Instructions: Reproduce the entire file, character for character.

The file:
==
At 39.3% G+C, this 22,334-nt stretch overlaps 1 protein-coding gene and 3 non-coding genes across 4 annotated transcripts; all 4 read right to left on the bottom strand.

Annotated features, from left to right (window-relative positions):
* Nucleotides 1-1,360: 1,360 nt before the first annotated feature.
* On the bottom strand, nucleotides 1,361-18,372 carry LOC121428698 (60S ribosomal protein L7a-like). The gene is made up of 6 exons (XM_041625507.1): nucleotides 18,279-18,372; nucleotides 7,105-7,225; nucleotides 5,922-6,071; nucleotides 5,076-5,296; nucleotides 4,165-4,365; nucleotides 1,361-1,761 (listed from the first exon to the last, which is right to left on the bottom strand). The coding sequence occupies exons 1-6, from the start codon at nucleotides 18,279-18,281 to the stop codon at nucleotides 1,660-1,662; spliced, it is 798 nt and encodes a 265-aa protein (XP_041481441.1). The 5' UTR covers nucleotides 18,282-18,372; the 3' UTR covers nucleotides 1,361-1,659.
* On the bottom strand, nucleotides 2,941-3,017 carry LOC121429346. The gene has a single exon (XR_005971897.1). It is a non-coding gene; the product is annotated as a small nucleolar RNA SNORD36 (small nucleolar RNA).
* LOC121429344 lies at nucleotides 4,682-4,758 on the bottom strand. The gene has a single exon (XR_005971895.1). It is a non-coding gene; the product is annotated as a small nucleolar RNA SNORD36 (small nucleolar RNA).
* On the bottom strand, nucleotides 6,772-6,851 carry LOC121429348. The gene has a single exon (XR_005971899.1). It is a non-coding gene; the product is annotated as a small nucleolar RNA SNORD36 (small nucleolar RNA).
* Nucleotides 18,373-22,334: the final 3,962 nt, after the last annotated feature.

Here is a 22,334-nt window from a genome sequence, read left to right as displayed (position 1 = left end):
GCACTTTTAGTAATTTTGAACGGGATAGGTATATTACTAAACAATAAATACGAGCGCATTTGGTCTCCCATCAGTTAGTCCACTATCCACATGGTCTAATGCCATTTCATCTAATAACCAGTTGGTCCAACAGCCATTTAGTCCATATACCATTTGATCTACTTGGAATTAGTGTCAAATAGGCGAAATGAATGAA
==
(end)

At 39.3% G+C, this 22,334-nt stretch overlaps 1 protein-coding gene and 3 non-coding genes across 4 annotated transcripts; all 4 read right to left on the bottom strand.

Annotated features, from left to right (window-relative positions):
* Nucleotides 1-1,360: 1,360 nt before the first annotated feature.
* On the bottom strand, nucleotides 1,361-18,372 carry LOC121428698 (60S ribosomal protein L7a-like). The gene is made up of 6 exons (XM_041625507.1): nucleotides 18,279-18,372; nucleotides 7,105-7,225; nucleotides 5,922-6,071; nucleotides 5,076-5,296; nucleotides 4,165-4,365; nucleotides 1,361-1,761 (listed from the first exon to the last, which is right to left on the bottom strand). The coding sequence occupies exons 1-6, from the start codon at nucleotides 18,279-18,281 to the stop codon at nucleotides 1,660-1,662; spliced, it is 798 nt and encodes a 265-aa protein (XP_041481441.1). The 5' UTR covers nucleotides 18,282-18,372; the 3' UTR covers nucleotides 1,361-1,659.
* On the bottom strand, nucleotides 2,941-3,017 carry LOC121429346. The gene has a single exon (XR_005971897.1). It is a non-coding gene; the product is annotated as a small nucleolar RNA SNORD36 (small nucleolar RNA).
* LOC121429344 lies at nucleotides 4,682-4,758 on the bottom strand. The gene has a single exon (XR_005971895.1). It is a non-coding gene; the product is annotated as a small nucleolar RNA SNORD36 (small nucleolar RNA).
* On the bottom strand, nucleotides 6,772-6,851 carry LOC121429348. The gene has a single exon (XR_005971899.1). It is a non-coding gene; the product is annotated as a small nucleolar RNA SNORD36 (small nucleolar RNA).
* Nucleotides 18,373-22,334: the final 3,962 nt, after the last annotated feature.

Here is a 22,334-nt window from a genome sequence, read left to right as displayed (position 1 = left end):
GCACTTTTAGTAATTTTGAACGGGATAGGTATATTACTAAACAATAAATACGAGCGCATTTGGTCTCCCATCAGTTAGTCCACTATCCACATGGTCTAATGCCATTTCATCTAATAACCAGTTGGTCCAACAGCCATTTAGTCCATATACCATTTGATCTACTTGGAATTAGTGTCAAATAGGCGAAATGAATGAA